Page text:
Valerius De Saedeleer


Pear tree in Flanders

Circa 1925
Oil on canvas
85 x 95 cm (33¹/₂ x 37³/₈ inches)
Framed: 102 x 114 cm (40 ¹/₈ x 44 ⁷/₈ inches)
Signed lower left: Valerius de Saedeleer


Signed lower left: Valerius de Saedeleer

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- Colin, P., La Peinture Belge depuis 1830 (Bruxelles: Ed. des Cahier de Belgique, 1930), 396, no. 382 (ill.).
- Boyens, P. Sint-Martens-Latem. Kunstenaarsdorp in Vlaanderen (Tielt/Sint-Martens-Latem: Lannoo/Art Book Company, 1992), 231, 591, no. 32 (ill.).
- Van Kerkhoven, G., De Vlaamse Ardennen in de voetsporen van Valerius de Saedeleer, cat. (Oudenaarde: Stad Oudenaarde, 1998).
- Boyens, P. & V. Van Doorne, Valerius De Saedeleer. De tuin der afwezigen, cat. (Tielt/Deinze: Lannoo/MuDeL, 2006), 119, 189, no. 76 (ill.). 
- Van der Giessen, B., A. van Lienden & M. Windhausen (red.), Valerius de Saedeleer, Gustave Van de Woestyne. Bevriende meesterschilders, cat. (Spanbroek: Scheringa museum voor realisme, 2008), 2, 33, 35, 92, no. 15 (ill.).
- Bourdeaudhui, J., Valerius De Saedeleer (Maarkedal: Heemkundige Kring, 2014), 230-231, no. 11.80 en 11.82 (ill.).
- Pauwels, P.J.H., Als een fonkelenden spiegel (Sint-Martens-Latem: Galerie Oscar De Vos, 2019), 207 (ill.).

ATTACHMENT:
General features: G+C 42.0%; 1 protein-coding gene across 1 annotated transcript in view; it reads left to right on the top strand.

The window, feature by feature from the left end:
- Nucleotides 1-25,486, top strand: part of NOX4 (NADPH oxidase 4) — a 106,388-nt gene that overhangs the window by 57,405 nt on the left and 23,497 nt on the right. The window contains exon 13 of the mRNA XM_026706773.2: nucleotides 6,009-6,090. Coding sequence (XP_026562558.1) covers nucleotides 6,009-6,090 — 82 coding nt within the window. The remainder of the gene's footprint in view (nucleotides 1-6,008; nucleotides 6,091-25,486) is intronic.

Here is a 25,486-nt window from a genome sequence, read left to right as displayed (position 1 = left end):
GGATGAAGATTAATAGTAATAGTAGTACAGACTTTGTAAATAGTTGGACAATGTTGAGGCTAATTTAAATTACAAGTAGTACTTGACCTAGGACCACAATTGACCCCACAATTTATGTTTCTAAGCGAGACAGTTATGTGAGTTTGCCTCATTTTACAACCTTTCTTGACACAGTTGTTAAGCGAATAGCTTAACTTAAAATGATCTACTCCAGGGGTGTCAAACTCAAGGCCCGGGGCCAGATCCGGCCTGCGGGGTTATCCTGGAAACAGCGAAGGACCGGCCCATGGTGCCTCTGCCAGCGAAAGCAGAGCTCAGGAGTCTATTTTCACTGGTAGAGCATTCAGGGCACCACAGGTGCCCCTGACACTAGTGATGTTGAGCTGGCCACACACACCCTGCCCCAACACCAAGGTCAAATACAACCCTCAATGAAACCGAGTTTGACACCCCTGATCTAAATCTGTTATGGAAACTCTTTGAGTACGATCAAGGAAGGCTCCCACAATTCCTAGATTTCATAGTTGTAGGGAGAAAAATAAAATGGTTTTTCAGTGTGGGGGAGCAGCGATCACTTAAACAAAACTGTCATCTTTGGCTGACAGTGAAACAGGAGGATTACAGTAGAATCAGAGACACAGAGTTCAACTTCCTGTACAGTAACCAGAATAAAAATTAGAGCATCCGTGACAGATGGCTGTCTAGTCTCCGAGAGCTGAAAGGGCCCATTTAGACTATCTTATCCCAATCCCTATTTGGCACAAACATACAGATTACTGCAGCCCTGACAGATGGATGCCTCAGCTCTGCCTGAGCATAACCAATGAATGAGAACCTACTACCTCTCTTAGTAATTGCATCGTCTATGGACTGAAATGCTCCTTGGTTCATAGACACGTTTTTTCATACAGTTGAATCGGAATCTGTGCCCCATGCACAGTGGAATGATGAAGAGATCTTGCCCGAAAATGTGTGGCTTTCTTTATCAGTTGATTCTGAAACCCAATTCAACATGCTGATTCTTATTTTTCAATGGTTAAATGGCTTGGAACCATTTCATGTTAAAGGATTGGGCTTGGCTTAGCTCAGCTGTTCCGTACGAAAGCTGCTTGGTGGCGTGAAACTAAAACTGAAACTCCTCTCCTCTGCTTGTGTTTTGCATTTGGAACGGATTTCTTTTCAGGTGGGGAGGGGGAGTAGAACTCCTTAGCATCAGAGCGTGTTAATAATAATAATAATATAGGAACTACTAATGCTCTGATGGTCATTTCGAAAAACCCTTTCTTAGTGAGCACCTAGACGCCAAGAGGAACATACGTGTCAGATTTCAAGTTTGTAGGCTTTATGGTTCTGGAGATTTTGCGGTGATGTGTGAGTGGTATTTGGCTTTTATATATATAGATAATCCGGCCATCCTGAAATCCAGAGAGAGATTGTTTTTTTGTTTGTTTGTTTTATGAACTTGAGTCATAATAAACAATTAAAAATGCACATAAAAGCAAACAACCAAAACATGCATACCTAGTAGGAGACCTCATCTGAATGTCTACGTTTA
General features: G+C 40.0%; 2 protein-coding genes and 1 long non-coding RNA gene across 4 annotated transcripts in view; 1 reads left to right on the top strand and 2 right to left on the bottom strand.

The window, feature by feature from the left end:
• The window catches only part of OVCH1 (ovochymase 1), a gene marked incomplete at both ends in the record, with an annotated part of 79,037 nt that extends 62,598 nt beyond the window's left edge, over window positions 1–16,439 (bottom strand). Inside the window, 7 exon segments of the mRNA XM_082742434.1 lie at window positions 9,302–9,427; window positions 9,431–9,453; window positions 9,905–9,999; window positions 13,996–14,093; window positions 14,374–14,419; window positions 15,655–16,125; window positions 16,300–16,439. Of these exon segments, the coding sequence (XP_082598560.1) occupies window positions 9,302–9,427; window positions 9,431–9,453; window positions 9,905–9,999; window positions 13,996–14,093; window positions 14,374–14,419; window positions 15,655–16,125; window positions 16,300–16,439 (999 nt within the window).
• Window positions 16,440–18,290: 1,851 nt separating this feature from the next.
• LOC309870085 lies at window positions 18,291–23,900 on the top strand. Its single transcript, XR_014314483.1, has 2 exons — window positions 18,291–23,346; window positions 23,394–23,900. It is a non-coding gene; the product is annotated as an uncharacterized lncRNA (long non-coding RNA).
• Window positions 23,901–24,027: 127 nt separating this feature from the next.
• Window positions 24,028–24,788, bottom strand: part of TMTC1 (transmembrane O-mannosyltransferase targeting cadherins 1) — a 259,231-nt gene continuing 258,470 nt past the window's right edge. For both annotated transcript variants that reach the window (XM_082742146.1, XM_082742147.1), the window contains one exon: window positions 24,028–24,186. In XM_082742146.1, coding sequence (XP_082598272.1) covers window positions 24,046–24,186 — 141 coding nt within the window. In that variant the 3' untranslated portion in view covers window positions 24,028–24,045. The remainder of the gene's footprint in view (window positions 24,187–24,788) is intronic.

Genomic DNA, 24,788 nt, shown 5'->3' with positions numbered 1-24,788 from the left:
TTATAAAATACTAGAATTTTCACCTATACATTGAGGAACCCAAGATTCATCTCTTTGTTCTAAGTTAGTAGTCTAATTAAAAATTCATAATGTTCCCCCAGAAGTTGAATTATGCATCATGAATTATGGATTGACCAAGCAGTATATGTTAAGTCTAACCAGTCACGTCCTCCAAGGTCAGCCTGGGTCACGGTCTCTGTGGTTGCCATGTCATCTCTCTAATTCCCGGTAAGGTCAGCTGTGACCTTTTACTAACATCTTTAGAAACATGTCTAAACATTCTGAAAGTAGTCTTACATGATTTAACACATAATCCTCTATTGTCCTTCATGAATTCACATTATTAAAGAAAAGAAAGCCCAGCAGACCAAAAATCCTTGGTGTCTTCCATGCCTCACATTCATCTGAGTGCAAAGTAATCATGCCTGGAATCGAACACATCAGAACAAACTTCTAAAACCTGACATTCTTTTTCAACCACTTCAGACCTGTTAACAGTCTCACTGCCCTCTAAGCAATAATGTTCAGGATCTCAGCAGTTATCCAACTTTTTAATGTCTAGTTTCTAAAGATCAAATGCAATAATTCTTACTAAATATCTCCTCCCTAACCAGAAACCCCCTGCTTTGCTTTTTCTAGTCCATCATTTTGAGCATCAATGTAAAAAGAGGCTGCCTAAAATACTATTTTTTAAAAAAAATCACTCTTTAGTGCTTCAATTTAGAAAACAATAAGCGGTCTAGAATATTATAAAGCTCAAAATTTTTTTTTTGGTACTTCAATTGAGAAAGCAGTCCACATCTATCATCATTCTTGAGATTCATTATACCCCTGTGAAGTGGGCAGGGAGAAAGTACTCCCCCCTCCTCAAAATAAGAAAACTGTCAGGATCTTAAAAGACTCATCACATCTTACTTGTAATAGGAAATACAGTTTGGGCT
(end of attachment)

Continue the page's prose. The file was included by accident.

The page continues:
- 1998, Oudenaarde, Town Hall, De Vlaamse Ardennen in de voetsporen van Valerius De Saedeleer, 03.07-25.10.1998.
- 2006, Deinze, MuDeL, Valerius De Saedeleer. De tuin der afwezigen, 23.09-26.11.2006, 76 (ill.).
- 2008, Spanbroek, Scheringa Museum voor Realisme, Bevriende Meesterschilders Valerius De Saedeleer en Gustave Van de Woestyne, 19.10.2008-01.02.2009, 16 (ill.).
- Private collection, West Flanders
From the early 1920s, Valerius De Saedeleer gained more attention for lavish, whimsical calligraphy. His paintings show the wedge-shaped meadow that extends in front of his house "Villa Tynlon" in Etikhove. This name of his residence in Etikhove refers to his exile in Wales. With this work, the artist broke through the panoramic view from the Bossenaersheuvel with a pear tree and a row of trees in the foreground. It is a typical view of an orchard, with a wealth of velvety wavy green and yellow tones, warm and fluffy of tonality as only De Saedeleer could depict. The use of color shows the artist as a refined colorist and sublimates the rural atmosphere. To the right of the bend of a descending hollow road is a farm as a hinge in the composition. The whiteness blossoms as a 'wonder accent' of tenderness between a range of green nuances. However, the canvas is painted with a Japanese eye for details. The emphasis is on the panoramic view, towards the village of Etikhove on the far right, and towards Nukerke on the back plan on the left. Only the landscape and the buildings are of importance, graphically crisscrossed by the jagged lines of trees appearing haphazardly. According to this, he tried and tested the mise-en-page: a wedge-shaped front plan, the row of trees along the hollow road on the right and the small white farm in the middle. More pure than his distant predecessor Bruegel, for whom the social aspect of his art is paramount, De Saedeleer knows how to penetrate the soul of his Flemish country.
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Pear tree in Flanders